16-bit Thumb Instruction Formats
Thumb instructions use several formats to encode operations within 16 bits:
- Format 1 – 3-bit opcode, 3-bit Rd, 3-bit Rs, 5-bit immediate or offset.
- Format 2 – 11-bit immediate or offset, 5-bit opcode.
- Format 3 – 8-bit Rd, 3-bit opcode, 5-bit Rs.
- Format 4 – 5-bit Rm, 3-bit opcode, 8-bit Rd.
Format 1 is very flexible and used for arithmetic, logical, load/store, branch instructions. The small 5-bit immediate field limits complex operations. Format 2 encodes branch offsets and larger immediates compactly. Format 3 handles register moves and ALU ops. Format 4 has a separate Rm source register.
These 16-bit formats encode Thumb opcodes and registers efficiently while providing ample capacity for immediates and offsets. Additional special case instruction formats exist for dealing with PC loads, high registers, and hint instructions.
32-bit Thumb-2 Instruction Extensions
Later revisions of the Thumb instruction set known as Thumb-2 added some 32-bit instructions to improve performance and functionality:
- Branches – Long PC-relative branches with 24-bit offsets.
- Load/Store – Wider load/store instructions with largerimmediate offsets.
- ALU – 32-bit arithmetic/logical instructions with more operands.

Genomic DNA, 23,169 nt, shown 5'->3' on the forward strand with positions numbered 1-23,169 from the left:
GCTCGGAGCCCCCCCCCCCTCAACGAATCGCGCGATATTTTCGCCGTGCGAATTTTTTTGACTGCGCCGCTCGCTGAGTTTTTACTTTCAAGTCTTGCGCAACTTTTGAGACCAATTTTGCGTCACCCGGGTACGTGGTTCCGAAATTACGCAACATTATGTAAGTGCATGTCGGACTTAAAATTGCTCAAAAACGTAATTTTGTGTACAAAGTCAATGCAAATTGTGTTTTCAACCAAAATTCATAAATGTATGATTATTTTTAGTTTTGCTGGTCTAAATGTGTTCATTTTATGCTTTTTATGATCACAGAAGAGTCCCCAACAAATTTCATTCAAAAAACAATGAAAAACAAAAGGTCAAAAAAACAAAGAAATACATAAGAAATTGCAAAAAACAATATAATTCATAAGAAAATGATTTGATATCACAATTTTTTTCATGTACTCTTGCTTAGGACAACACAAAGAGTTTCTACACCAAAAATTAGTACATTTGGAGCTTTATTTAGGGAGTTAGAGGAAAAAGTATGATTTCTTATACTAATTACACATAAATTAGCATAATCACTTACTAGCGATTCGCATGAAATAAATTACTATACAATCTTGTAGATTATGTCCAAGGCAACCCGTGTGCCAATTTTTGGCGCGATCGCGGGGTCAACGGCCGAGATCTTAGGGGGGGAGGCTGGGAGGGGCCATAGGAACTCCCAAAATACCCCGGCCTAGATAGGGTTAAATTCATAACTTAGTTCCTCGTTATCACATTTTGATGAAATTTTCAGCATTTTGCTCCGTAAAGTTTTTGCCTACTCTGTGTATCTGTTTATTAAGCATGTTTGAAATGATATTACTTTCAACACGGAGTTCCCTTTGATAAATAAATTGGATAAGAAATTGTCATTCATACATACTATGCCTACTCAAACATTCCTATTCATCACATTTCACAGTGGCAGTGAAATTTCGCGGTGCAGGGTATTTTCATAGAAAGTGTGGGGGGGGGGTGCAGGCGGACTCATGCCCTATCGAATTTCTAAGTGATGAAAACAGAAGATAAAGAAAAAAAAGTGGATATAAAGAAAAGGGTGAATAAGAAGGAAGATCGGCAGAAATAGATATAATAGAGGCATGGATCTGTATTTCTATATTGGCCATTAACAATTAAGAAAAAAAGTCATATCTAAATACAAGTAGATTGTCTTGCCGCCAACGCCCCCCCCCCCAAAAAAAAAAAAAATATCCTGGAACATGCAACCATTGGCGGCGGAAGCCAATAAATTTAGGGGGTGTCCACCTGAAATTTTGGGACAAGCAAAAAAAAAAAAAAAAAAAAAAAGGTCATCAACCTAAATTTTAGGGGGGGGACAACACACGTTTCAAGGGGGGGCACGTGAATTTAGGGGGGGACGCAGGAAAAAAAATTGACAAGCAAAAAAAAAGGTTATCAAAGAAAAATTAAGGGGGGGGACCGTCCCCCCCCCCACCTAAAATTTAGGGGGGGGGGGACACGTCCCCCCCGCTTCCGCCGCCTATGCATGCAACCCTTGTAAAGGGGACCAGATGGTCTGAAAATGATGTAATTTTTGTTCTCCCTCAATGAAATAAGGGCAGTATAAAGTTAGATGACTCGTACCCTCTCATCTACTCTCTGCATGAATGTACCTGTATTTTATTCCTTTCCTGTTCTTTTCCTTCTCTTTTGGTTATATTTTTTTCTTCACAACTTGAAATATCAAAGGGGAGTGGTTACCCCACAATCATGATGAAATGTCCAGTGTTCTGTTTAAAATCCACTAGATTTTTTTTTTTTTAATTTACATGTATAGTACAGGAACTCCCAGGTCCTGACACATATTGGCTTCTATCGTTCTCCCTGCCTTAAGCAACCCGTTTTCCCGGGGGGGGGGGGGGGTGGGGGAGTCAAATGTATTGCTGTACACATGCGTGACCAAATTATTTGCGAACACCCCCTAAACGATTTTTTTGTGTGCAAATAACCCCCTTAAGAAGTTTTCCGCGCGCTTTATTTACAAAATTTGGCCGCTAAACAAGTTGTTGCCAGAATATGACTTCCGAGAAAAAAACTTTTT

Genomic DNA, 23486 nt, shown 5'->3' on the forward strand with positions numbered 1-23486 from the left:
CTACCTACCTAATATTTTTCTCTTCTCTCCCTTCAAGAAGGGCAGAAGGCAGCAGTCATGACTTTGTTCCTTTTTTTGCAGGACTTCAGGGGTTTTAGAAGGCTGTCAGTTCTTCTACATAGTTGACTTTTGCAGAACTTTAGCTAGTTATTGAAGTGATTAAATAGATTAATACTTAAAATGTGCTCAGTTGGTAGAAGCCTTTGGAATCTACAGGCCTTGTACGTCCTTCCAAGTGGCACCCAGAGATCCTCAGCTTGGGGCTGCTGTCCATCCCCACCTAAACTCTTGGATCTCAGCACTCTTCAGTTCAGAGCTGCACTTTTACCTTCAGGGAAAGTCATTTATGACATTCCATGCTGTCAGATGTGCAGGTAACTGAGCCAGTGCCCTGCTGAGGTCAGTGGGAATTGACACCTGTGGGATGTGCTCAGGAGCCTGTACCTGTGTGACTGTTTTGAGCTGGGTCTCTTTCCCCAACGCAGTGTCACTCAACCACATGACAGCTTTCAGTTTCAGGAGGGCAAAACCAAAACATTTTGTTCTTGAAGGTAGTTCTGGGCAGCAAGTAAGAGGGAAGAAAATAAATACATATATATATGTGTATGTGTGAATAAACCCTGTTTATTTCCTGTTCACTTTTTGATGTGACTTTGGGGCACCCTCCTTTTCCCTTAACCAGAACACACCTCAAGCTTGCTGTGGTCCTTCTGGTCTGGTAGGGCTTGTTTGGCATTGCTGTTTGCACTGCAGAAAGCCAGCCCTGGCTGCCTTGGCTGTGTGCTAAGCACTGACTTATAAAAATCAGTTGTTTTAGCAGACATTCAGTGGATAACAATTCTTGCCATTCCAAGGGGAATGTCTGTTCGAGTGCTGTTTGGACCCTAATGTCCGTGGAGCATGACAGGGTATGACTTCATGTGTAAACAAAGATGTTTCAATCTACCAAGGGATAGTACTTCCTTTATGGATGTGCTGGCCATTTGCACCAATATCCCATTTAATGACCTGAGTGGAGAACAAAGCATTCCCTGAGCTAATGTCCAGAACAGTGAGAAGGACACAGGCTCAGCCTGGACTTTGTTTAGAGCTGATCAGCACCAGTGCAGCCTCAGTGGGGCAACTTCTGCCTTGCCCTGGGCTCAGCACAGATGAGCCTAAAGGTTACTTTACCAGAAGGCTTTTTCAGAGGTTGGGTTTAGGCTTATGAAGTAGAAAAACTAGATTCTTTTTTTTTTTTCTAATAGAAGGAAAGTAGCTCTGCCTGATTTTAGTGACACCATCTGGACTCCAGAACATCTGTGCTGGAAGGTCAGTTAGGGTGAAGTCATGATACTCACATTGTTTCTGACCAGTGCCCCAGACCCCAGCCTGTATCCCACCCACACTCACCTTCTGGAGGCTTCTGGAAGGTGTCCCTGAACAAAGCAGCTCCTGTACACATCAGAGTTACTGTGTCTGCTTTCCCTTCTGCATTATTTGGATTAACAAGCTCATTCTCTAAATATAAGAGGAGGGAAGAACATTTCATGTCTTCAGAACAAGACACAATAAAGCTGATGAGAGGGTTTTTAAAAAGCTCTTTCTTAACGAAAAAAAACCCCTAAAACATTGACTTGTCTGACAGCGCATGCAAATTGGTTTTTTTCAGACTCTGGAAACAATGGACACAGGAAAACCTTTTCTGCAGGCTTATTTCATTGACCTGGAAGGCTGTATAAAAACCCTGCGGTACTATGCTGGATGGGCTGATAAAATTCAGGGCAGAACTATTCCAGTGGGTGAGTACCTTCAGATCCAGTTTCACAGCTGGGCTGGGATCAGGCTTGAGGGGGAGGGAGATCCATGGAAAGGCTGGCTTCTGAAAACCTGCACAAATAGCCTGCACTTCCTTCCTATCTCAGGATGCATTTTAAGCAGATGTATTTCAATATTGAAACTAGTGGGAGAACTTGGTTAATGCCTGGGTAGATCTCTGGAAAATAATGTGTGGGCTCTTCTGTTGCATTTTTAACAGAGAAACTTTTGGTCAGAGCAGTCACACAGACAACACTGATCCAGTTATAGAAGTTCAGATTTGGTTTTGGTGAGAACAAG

- Multiply – 32-bit multiply instructions for better performance.
- Coprocessor – Improved coprocessor control instructions.
These 32-bit Thumb-2 instructions augment the space-saving 16-bit Thumb instruction set with more powerful operations commonly needed for performance. They allow Thumb code to avoid having to switch to ARM mode as frequently.
Interworking Between Thumb and ARM
To allow mixing Thumb and ARM code, processors with Thumb support provide interworking capabilities to switch modes smoothly:
- The program counter bit 0 indicates Thumb (1) or ARM (0) execution state.
- BX register instructions can change this bit to switch modes.
- PC-relative branches handle bit 0 automatically.
- BLX allows calling ARM code from Thumb and vice versa.
- Special code sequence requirements for some mode transitions.
With interworking, Thumb code can be used for compact sections like critical loops or I/O routines, with ARM code used where full power is needed. Optimizing compilers can generate optimal mixes of Thumb and ARM code within a program.
Thumb-2 Extensions in ARMv6T2 and ARMv7
The ARMv6T2 architecture introduced more instructions and changes for Thumb-2:
- More 32-bit Thumb instructions
- If-Then instructions for better conditional execution
- New register naming conventions
- Thumb instruction reordering to improve pipeline performance